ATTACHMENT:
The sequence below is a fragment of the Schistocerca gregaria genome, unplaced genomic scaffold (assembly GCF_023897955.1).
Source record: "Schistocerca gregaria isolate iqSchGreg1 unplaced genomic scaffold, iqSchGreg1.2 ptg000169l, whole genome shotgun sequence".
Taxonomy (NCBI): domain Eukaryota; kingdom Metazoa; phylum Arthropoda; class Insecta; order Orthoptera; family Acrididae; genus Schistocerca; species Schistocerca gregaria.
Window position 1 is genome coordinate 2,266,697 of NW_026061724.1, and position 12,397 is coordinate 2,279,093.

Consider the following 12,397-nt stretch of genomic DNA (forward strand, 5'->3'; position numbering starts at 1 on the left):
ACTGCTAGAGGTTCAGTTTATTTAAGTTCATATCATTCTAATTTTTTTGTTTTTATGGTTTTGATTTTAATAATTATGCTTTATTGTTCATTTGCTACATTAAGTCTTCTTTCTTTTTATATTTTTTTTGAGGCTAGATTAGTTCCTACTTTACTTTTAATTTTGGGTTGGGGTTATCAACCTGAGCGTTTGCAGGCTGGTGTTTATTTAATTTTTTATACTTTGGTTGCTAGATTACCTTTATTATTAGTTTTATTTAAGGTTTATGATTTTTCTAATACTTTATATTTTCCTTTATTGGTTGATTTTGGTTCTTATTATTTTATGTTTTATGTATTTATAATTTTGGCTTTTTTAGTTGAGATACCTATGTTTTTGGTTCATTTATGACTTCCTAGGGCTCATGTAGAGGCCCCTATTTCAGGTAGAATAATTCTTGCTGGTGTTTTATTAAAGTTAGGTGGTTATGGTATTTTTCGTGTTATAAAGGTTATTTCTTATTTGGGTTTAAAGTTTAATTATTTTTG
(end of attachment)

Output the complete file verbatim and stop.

The sequence below is a fragment of the Schistocerca gregaria genome, unplaced genomic scaffold (assembly GCF_023897955.1).
Source record: "Schistocerca gregaria isolate iqSchGreg1 unplaced genomic scaffold, iqSchGreg1.2 ptg000169l, whole genome shotgun sequence".
Taxonomy (NCBI): domain Eukaryota; kingdom Metazoa; phylum Arthropoda; class Insecta; order Orthoptera; family Acrididae; genus Schistocerca; species Schistocerca gregaria.
Window position 1 is genome coordinate 2,266,697 of NW_026061724.1, and position 12,397 is coordinate 2,279,093.

Consider the following 12,397-nt stretch of genomic DNA (forward strand, 5'->3'; position numbering starts at 1 on the left):
ACTGCTAGAGGTTCAGTTTATTTAAGTTCATATCATTCTAATTTTTTTGTTTTTATGGTTTTGATTTTAATAATTATGCTTTATTGTTCATTTGCTACATTAAGTCTTCTTTCTTTTTATATTTTTTTTGAGGCTAGATTAGTTCCTACTTTACTTTTAATTTTGGGTTGGGGTTATCAACCTGAGCGTTTGCAGGCTGGTGTTTATTTAATTTTTTATACTTTGGTTGCTAGATTACCTTTATTATTAGTTTTATTTAAGGTTTATGATTTTTCTAATACTTTATATTTTCCTTTATTGGTTGATTTTGGTTCTTATTATTTTATGTTTTATGTATTTATAATTTTGGCTTTTTTAGTTGAGATACCTATGTTTTTGGTTCATTTATGACTTCCTAGGGCTCATGTAGAGGCCCCTATTTCAGGTAGAATAATTCTTGCTGGTGTTTTATTAAAGTTAGGTGGTTATGGTATTTTTCGTGTTATAAAGGTTATTTCTTATTTGGGTTTAAAGTTTAATTATTTTTG